Time passed and we knew that a landing on the Falkland Islands was the next step and that there would probably be battles to retake the Islands for the British.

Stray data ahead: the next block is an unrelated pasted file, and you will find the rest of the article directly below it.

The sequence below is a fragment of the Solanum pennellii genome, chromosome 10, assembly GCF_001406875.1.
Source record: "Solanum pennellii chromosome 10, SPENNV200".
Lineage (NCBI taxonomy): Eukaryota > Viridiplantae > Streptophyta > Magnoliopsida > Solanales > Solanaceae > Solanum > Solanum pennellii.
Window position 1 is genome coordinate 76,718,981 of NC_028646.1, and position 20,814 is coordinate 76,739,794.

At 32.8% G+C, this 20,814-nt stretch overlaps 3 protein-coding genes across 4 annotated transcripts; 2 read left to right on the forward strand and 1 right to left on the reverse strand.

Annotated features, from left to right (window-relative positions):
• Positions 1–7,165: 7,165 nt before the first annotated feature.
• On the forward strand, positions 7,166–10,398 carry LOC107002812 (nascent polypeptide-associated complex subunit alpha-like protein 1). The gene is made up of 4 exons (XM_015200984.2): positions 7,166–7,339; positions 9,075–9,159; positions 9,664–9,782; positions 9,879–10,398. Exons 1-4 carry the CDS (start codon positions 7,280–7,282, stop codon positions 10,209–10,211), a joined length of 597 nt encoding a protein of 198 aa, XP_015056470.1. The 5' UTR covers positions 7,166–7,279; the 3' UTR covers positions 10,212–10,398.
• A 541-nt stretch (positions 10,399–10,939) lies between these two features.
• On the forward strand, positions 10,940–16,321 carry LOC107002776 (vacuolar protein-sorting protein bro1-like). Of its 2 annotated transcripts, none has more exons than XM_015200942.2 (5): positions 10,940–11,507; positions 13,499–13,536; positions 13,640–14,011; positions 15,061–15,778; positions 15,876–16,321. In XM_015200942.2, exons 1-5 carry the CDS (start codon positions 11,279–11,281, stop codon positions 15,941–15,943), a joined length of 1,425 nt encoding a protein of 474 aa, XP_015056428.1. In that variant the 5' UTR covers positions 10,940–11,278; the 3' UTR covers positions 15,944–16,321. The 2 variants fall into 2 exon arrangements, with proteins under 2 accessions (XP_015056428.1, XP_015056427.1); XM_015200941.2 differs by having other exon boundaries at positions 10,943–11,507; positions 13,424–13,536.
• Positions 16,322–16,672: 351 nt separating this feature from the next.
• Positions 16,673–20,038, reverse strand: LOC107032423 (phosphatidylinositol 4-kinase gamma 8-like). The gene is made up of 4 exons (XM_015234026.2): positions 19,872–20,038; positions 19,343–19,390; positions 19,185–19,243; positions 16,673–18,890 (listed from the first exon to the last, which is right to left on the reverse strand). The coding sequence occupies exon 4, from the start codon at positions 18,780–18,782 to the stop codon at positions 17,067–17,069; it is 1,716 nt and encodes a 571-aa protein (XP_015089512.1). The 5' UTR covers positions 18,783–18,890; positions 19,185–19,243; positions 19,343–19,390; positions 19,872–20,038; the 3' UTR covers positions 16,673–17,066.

I was sitting at home with my parents on Friday 21st May – my Mother’s birthday – and we turned on the 9 o’clock news. Ian McDonald came on with, “A Type 21 Frigate has been hit” – I burst into tears and my hand shot to cover my open mouth. My boyfriend was on a Type 21 Frigate, but I knew there were several of them in the Task Force. I silently begged the announcement to tell us which one, knowing that they wouldn’t release the name of the ship until several hours if not days later. No news was instant. Everything needed signals and confirmation. Everything took an eternity. I jumped up and grabbed my list of telephone numbers – I knew the main dockyard numbers for all the home ports, so I started with Plymouth, my boyfriend’s home port. It was permanently engaged. We didn’t have a ‘redial’ button on our telephone. It was the old ‘dial’ phone with the Perspex circular dial with fingerholes in. It took forever to dial any number. I finally got through and managed to ask someone whether it was HMS ANTELOPE that had been hit. I was told, “No.” That was all I needed to know. I replaced the handset and sank back into the chair sobbing with relief. I had been so certain it was my boyfriend’s ship. My stomach had churned to the point of sickness and my head was spinning. I took a while to compose myself enough to go back into my parents and tell them it wasn’t David’s ship. They look relieved for me. Looking back, I can only imagine what it must have been like for them having me rush out of the room like that.